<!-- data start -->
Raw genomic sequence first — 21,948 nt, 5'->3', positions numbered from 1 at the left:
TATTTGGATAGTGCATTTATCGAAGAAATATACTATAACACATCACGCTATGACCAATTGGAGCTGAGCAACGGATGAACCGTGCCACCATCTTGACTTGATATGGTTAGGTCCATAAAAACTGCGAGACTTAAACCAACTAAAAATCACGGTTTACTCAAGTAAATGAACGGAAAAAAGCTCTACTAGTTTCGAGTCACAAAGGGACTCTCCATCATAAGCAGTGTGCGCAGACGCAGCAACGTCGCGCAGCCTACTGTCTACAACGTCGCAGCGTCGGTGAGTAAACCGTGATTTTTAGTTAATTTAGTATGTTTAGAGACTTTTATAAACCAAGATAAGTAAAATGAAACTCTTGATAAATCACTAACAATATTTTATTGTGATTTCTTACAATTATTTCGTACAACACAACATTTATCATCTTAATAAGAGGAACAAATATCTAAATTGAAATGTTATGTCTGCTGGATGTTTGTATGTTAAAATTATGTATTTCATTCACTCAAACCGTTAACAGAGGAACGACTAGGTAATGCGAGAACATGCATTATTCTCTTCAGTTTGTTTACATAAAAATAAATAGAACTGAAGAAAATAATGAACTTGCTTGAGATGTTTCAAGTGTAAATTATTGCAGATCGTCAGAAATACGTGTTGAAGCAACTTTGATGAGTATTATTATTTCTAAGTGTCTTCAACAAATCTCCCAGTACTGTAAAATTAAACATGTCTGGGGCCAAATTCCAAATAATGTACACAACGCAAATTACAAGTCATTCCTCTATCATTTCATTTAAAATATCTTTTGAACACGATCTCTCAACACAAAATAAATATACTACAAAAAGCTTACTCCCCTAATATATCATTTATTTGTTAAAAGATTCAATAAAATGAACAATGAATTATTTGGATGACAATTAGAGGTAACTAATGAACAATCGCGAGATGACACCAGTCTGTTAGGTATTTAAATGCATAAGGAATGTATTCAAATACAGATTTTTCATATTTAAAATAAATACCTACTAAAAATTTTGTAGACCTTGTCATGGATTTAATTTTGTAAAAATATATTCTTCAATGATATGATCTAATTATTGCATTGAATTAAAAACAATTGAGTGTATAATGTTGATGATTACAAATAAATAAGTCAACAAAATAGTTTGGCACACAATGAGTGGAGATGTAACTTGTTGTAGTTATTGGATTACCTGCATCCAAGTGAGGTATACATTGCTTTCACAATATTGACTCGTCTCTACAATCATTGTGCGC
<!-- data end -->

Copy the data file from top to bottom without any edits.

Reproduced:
Raw genomic sequence first — 21,948 nt, 5'->3', positions numbered from 1 at the left:
TATTTGGATAGTGCATTTATCGAAGAAATATACTATAACACATCACGCTATGACCAATTGGAGCTGAGCAACGGATGAACCGTGCCACCATCTTGACTTGATATGGTTAGGTCCATAAAAACTGCGAGACTTAAACCAACTAAAAATCACGGTTTACTCAAGTAAATGAACGGAAAAAAGCTCTACTAGTTTCGAGTCACAAAGGGACTCTCCATCATAAGCAGTGTGCGCAGACGCAGCAACGTCGCGCAGCCTACTGTCTACAACGTCGCAGCGTCGGTGAGTAAACCGTGATTTTTAGTTAATTTAGTATGTTTAGAGACTTTTATAAACCAAGATAAGTAAAATGAAACTCTTGATAAATCACTAACAATATTTTATTGTGATTTCTTACAATTATTTCGTACAACACAACATTTATCATCTTAATAAGAGGAACAAATATCTAAATTGAAATGTTATGTCTGCTGGATGTTTGTATGTTAAAATTATGTATTTCATTCACTCAAACCGTTAACAGAGGAACGACTAGGTAATGCGAGAACATGCATTATTCTCTTCAGTTTGTTTACATAAAAATAAATAGAACTGAAGAAAATAATGAACTTGCTTGAGATGTTTCAAGTGTAAATTATTGCAGATCGTCAGAAATACGTGTTGAAGCAACTTTGATGAGTATTATTATTTCTAAGTGTCTTCAACAAATCTCCCAGTACTGTAAAATTAAACATGTCTGGGGCCAAATTCCAAATAATGTACACAACGCAAATTACAAGTCATTCCTCTATCATTTCATTTAAAATATCTTTTGAACACGATCTCTCAACACAAAATAAATATACTACAAAAAGCTTACTCCCCTAATATATCATTTATTTGTTAAAAGATTCAATAAAATGAACAATGAATTATTTGGATGACAATTAGAGGTAACTAATGAACAATCGCGAGATGACACCAGTCTGTTAGGTATTTAAATGCATAAGGAATGTATTCAAATACAGATTTTTCATATTTAAAATAAATACCTACTAAAAATTTTGTAGACCTTGTCATGGATTTAATTTTGTAAAAATATATTCTTCAATGATATGATCTAATTATTGCATTGAATTAAAAACAATTGAGTGTATAATGTTGATGATTACAAATAAATAAGTCAACAAAATAGTTTGGCACACAATGAGTGGAGATGTAACTTGTTGTAGTTATTGGATTACCTGCATCCAAGTGAGGTATACATTGCTTTCACAATATTGACTCGTCTCTACAATCATTGTGCGC